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  Pet Sematary That Darn Cat
Year: 2019
Director: Kevin Kölsch, Dennis Widmyer
Stars: Jason Clarke, Amy Seimetz, John Lithgow, Jeté Lawrence, Hugo Lavoie, Lucas Lavoie, Obssa Ahmed, Alyssa Brooke Levine, Maria Herrera, Frank Schorpion, Linda E. Smith, Sonia Maria Chirila, Naomi Frenette, Suzi Stingl, Kelly Lee, Nina Lauren
Genre: HorrorBuy from Amazon
Rating:  5 (from 1 vote)
Review: The Creed family have moved into their new home in rural Maine, which looks very inviting as they pull up to it in their car, though as they are about to enter it a huge tanker truck rushes by on the nearby main road, giving them a start. Dad Louis (Jason Clarke) is a doctor and will be taking up a position at the university there, while his wife Rachel (Amy Seimetz) will be staying at home to look after the two kids, almost-ten Ellie (Jeté Lawrence) and toddler Gage (Hugo Lavoie and Lucas Lavoie). But Ellie notices a procession of mask-wearing children walking past their house, along a path into the woods, and on following finds a pet cemetery. Beyond that - well, let's not go there.

But of course they will go there or there would be no story, in this case the second adaptation of the Stephen King bestseller that he famously did not want to publish because he found it so disturbing. It was certainly a story that came from, and indeed went to, very grim places, but while the 1989 version had its fans, mostly from those who saw it at perhaps too young an age, it was by no means the finest film to be made from a King work, so there was room for improvement. On the other hand, you may wonder what there was to gain by translating such a bleak effort to the screen other than to profit off the name of the world-famous author; it did not exactly scream "Remake me!"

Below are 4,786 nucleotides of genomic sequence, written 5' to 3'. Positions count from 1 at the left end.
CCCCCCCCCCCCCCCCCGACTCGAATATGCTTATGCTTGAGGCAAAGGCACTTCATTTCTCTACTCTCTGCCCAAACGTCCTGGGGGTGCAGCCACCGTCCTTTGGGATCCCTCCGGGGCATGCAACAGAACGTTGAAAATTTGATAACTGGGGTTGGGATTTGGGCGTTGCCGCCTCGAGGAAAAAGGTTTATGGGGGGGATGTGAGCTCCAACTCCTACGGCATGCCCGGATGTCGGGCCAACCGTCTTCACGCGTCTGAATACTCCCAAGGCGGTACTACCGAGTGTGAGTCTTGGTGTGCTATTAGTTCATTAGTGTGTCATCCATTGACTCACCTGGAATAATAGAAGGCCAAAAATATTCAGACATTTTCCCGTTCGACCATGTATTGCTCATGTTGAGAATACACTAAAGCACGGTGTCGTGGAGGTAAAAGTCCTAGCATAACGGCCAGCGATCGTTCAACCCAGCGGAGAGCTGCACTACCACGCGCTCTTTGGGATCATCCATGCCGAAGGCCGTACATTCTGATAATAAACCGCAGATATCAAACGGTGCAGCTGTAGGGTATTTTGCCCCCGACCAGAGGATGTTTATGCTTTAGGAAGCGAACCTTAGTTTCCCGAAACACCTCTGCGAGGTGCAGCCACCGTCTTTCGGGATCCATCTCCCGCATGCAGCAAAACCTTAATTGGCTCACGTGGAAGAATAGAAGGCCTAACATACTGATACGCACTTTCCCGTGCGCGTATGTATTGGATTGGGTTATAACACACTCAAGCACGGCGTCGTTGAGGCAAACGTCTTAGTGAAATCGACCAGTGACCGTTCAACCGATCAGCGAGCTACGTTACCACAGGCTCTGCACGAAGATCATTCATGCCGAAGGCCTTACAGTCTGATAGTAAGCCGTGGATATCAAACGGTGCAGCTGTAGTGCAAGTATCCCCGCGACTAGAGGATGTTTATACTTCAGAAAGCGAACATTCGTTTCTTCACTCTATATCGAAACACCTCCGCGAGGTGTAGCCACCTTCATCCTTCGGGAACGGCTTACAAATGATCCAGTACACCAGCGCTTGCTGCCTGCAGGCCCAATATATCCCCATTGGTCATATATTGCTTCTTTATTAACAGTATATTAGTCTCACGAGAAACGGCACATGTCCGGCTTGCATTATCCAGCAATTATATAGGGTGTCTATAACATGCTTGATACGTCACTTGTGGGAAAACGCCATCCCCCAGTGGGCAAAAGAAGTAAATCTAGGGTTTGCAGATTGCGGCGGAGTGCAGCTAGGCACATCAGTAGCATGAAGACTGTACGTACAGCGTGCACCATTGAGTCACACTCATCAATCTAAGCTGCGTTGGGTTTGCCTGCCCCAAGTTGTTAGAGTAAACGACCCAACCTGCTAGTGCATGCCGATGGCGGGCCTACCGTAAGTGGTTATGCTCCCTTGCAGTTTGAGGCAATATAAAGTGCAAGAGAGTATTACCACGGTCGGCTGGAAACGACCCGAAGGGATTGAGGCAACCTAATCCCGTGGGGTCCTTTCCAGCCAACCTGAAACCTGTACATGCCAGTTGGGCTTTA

But these were the twenty-tens when the King brand had enjoyed a renaissance in film and television, so his properties were once again being snapped up, or even ripped off, left, right and centre, all trying to capture that surprisingly elusive quality from the page. With this Pet Sematary, they gave it a good try, yet were moved to change the plot in the second half in such a manner that had you pondering they might have been better off attempting something original rather than hitch their wagon to King. He did not mind at all, going on record as saying he had no problem with this adaptation and its alterations, but the fans predictably were less than pleased. Justifiably?

The themes of the primal need to protect your family and the horror that erupts when that does not work out, that fear of the worst kind of failure, were present as before, so you could regard this as faithful as far as that went. If you were being a little more unkind, you could also observe Clarke and Seimetz were very much the non-A List castings that the first film had hired, and though they did not do anything particularly wrong, they were not really the most starry couple to grace a horror movie, though maybe they were not meant to be. The biggest name in this case was John Lithgow, playing the oldtimer Jud who lives next door and introduces Louis to the burial ground beyond the woods that has magical qualities, handy for bringing back Ellie's beloved dead cat Church, after he is run over by one of those damned trucks.

Even if you were unaware of the original plot, you would be able to discern an impending doom from such broad hints as the student (Obssa Achmed) who dies in his surgery after being, yes, run over (vehicular death was big in this story), or Rachel's flashbacks to her dead sister who hated her for being healthy while she was dying. All very ominous, and taken from the text, but the changes did take this in another direction, not exactly a zombie movie of which there had been a glut over the past twenty years, but not far off either. That this chose to climax with a great big fight as if it was a superhero movie made it as indicative of its cinematic times as the '89 effort had been of its decade, and the jump scare-heavy arrangement served to merely make the movie irritatingly loud instead of actually scary. The King novel, like it or not (and it is a difficult book to wholly endorse), did get under the skin of the reader. It was unlikely this incarnation would have the same effect. Music by Christopher Young.
Reviewer: Graeme Clark

 

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